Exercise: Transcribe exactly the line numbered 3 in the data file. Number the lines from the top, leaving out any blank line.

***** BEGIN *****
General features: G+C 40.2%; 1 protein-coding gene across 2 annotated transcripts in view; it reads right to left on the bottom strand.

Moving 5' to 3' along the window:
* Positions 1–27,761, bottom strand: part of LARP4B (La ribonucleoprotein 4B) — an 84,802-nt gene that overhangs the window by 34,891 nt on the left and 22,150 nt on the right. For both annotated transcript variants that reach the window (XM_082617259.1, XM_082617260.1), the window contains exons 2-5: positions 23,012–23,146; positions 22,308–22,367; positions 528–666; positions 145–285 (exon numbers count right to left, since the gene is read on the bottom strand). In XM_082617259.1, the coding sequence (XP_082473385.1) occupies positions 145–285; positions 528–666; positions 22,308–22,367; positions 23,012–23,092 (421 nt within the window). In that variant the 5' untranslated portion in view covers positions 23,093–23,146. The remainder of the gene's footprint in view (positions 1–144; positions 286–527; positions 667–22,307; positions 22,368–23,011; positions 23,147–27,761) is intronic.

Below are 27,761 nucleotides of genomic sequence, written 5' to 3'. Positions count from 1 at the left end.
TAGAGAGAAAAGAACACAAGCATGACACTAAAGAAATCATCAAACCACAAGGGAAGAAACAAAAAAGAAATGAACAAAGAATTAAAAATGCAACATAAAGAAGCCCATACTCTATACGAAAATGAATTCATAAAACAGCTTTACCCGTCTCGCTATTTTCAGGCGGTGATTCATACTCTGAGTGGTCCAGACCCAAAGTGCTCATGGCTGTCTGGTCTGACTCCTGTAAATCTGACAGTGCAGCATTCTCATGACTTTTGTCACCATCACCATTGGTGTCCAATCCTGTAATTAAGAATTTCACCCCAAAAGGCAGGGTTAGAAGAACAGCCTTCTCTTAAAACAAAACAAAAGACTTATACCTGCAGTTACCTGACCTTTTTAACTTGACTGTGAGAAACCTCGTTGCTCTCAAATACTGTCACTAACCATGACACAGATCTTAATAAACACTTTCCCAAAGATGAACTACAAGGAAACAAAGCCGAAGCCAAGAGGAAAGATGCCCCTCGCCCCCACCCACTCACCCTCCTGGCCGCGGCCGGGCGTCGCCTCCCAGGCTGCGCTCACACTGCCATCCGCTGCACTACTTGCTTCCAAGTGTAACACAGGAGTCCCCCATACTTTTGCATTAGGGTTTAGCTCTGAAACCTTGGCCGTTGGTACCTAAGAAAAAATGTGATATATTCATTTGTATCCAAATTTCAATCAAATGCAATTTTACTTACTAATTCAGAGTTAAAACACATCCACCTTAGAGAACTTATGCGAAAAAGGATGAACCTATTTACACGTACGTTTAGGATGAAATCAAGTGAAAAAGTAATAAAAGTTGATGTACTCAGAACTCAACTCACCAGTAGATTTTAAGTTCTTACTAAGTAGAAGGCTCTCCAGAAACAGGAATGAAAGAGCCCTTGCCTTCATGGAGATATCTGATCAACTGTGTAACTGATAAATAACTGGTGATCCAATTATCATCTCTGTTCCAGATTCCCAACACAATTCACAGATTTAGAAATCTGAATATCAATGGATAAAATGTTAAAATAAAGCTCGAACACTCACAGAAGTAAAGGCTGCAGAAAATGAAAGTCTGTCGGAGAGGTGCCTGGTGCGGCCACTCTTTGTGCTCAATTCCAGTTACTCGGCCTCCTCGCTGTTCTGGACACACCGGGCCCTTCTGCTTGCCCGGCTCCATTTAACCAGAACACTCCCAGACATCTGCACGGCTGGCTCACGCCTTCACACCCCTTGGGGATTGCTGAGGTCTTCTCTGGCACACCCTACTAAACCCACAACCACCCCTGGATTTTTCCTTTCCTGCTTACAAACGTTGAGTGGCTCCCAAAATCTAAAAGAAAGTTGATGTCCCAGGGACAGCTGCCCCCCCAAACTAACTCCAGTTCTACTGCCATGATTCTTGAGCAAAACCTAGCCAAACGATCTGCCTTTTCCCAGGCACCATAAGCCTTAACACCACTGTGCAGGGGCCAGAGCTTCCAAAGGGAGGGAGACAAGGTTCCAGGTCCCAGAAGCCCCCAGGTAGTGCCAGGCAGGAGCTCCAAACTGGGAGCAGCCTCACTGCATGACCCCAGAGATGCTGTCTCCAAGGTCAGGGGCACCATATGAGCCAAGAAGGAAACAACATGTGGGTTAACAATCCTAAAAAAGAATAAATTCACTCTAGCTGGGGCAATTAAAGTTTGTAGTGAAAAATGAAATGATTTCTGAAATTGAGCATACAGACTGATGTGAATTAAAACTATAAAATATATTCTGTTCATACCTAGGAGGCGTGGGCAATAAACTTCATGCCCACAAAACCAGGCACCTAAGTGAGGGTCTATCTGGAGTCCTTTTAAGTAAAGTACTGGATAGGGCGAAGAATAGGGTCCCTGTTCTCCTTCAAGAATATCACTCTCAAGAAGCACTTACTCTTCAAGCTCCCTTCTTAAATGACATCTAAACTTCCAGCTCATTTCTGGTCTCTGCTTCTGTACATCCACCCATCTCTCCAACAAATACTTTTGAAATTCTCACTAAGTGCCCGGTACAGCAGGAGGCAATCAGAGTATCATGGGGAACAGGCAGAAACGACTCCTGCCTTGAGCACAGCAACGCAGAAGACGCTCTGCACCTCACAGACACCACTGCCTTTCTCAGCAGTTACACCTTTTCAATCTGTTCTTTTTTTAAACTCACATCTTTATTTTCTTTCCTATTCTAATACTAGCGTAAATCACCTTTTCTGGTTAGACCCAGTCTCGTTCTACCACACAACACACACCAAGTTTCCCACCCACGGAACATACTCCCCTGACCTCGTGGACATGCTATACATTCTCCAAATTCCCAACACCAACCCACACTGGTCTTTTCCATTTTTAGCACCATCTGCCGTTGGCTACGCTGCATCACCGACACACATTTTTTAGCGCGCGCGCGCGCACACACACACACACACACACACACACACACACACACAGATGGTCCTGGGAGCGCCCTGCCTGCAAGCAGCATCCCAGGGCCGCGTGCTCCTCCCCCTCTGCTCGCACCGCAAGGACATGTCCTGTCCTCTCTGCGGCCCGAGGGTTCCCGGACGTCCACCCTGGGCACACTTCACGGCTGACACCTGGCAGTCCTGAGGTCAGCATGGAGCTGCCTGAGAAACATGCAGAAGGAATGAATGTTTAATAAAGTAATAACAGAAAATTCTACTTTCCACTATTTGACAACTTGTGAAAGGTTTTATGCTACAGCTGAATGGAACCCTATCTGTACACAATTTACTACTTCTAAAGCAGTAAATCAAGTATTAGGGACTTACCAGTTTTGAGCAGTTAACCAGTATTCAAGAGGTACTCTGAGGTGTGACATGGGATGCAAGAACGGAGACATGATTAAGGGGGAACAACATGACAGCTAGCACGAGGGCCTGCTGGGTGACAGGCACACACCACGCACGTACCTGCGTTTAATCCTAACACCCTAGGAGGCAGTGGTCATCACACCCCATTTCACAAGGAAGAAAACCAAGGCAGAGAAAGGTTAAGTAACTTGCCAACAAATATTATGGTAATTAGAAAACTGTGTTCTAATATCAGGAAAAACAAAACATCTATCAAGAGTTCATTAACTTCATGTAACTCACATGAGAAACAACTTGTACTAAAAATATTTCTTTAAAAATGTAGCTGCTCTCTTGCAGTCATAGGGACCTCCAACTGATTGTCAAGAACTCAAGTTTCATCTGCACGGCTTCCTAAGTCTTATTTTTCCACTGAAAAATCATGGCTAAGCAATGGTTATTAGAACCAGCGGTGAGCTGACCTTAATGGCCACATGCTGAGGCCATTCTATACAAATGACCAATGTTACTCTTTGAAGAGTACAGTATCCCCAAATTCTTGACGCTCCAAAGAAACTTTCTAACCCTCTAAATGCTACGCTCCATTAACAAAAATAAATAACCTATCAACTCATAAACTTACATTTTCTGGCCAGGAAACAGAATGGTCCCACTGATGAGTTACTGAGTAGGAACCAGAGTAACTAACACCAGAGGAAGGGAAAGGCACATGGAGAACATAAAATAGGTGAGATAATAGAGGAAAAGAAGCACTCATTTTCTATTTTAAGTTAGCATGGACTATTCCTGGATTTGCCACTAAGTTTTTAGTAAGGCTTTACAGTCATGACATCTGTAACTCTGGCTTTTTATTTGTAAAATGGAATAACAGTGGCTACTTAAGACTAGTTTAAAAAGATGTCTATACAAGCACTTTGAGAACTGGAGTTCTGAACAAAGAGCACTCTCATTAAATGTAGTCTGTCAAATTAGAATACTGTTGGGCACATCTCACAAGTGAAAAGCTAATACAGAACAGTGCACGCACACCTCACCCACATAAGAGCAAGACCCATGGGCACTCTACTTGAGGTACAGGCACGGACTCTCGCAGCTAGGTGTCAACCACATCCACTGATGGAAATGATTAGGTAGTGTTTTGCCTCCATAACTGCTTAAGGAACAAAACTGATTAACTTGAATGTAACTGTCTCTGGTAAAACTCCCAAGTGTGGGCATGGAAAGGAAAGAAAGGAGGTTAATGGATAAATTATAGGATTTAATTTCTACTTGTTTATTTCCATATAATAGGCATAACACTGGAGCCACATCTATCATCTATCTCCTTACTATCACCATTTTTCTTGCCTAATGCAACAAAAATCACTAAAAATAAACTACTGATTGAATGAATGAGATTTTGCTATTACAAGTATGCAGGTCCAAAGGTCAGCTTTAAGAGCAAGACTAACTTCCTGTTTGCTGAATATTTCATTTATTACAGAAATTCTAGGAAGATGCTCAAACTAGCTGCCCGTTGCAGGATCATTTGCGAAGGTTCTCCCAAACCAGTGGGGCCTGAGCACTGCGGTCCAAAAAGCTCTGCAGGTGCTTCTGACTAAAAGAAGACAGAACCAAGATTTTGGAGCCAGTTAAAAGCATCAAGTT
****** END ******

* Positions 1–27,761, bottom strand: part of LARP4B (La ribonucleoprotein 4B) — an 84,802-nt gene that overhangs the window by 34,891 nt on the left and 22,150 nt on the right. For both annotated transcript variants that reach the window (XM_082617259.1, XM_082617260.1), the window contains exons 2-5: positions 23,012–23,146; positions 22,308–22,367; positions 528–666; positions 145–285 (exon numbers count right to left, since the gene is read on the bottom strand). In XM_082617259.1, the coding sequence (XP_082473385.1) occupies positions 145–285; positions 528–666; positions 22,308–22,367; positions 23,012–23,092 (421 nt within the window). In that variant the 5' untranslated portion in view covers positions 23,093–23,146. The remainder of the gene's footprint in view (positions 1–144; positions 286–527; positions 667–22,307; positions 22,368–23,011; positions 23,147–27,761) is intronic.